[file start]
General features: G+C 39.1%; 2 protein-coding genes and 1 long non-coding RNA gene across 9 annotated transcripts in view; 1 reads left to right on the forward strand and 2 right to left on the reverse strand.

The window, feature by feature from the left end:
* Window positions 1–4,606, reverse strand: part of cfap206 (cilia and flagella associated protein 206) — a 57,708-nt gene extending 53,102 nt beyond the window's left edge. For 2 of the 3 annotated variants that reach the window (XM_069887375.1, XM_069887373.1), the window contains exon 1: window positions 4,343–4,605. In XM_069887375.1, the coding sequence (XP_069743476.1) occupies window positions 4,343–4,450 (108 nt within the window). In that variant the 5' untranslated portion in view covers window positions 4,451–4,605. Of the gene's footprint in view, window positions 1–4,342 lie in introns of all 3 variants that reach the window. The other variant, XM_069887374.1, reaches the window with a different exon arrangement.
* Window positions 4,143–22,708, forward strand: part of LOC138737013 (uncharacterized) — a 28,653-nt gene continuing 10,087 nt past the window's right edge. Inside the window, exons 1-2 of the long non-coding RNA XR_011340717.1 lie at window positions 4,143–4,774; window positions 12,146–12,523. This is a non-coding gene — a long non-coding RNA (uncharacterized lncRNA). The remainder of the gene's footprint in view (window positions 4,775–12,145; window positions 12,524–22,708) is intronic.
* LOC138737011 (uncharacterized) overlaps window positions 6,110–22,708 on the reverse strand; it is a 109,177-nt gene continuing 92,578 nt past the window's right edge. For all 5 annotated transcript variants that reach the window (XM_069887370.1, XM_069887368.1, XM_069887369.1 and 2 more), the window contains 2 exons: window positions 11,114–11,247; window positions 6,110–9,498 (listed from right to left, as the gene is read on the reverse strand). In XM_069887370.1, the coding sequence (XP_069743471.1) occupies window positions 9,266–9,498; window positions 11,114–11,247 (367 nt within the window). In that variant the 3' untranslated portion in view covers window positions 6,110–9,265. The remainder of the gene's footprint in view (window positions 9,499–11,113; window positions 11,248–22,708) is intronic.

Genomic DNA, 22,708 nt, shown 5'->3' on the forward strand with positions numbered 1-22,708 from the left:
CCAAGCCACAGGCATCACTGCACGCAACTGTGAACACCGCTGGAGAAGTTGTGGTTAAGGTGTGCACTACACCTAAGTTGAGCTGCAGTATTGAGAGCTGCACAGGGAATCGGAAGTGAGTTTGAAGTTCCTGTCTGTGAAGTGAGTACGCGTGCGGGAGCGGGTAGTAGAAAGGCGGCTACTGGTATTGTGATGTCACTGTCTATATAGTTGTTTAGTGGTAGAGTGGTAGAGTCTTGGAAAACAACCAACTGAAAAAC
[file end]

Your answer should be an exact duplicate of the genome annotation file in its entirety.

General features: G+C 39.1%; 2 protein-coding genes and 1 long non-coding RNA gene across 9 annotated transcripts in view; 1 reads left to right on the forward strand and 2 right to left on the reverse strand.

The window, feature by feature from the left end:
* Window positions 1–4,606, reverse strand: part of cfap206 (cilia and flagella associated protein 206) — a 57,708-nt gene extending 53,102 nt beyond the window's left edge. For 2 of the 3 annotated variants that reach the window (XM_069887375.1, XM_069887373.1), the window contains exon 1: window positions 4,343–4,605. In XM_069887375.1, the coding sequence (XP_069743476.1) occupies window positions 4,343–4,450 (108 nt within the window). In that variant the 5' untranslated portion in view covers window positions 4,451–4,605. Of the gene's footprint in view, window positions 1–4,342 lie in introns of all 3 variants that reach the window. The other variant, XM_069887374.1, reaches the window with a different exon arrangement.
* Window positions 4,143–22,708, forward strand: part of LOC138737013 (uncharacterized) — a 28,653-nt gene continuing 10,087 nt past the window's right edge. Inside the window, exons 1-2 of the long non-coding RNA XR_011340717.1 lie at window positions 4,143–4,774; window positions 12,146–12,523. This is a non-coding gene — a long non-coding RNA (uncharacterized lncRNA). The remainder of the gene's footprint in view (window positions 4,775–12,145; window positions 12,524–22,708) is intronic.
* LOC138737011 (uncharacterized) overlaps window positions 6,110–22,708 on the reverse strand; it is a 109,177-nt gene continuing 92,578 nt past the window's right edge. For all 5 annotated transcript variants that reach the window (XM_069887370.1, XM_069887368.1, XM_069887369.1 and 2 more), the window contains 2 exons: window positions 11,114–11,247; window positions 6,110–9,498 (listed from right to left, as the gene is read on the reverse strand). In XM_069887370.1, the coding sequence (XP_069743471.1) occupies window positions 9,266–9,498; window positions 11,114–11,247 (367 nt within the window). In that variant the 3' untranslated portion in view covers window positions 6,110–9,265. The remainder of the gene's footprint in view (window positions 9,499–11,113; window positions 11,248–22,708) is intronic.

Genomic DNA, 22,708 nt, shown 5'->3' on the forward strand with positions numbered 1-22,708 from the left:
CCAAGCCACAGGCATCACTGCACGCAACTGTGAACACCGCTGGAGAAGTTGTGGTTAAGGTGTGCACTACACCTAAGTTGAGCTGCAGTATTGAGAGCTGCACAGGGAATCGGAAGTGAGTTTGAAGTTCCTGTCTGTGAAGTGAGTACGCGTGCGGGAGCGGGTAGTAGAAAGGCGGCTACTGGTATTGTGATGTCACTGTCTATATAGTTGTTTAGTGGTAGAGTGGTAGAGTCTTGGAAAACAACCAACTGAAAAAC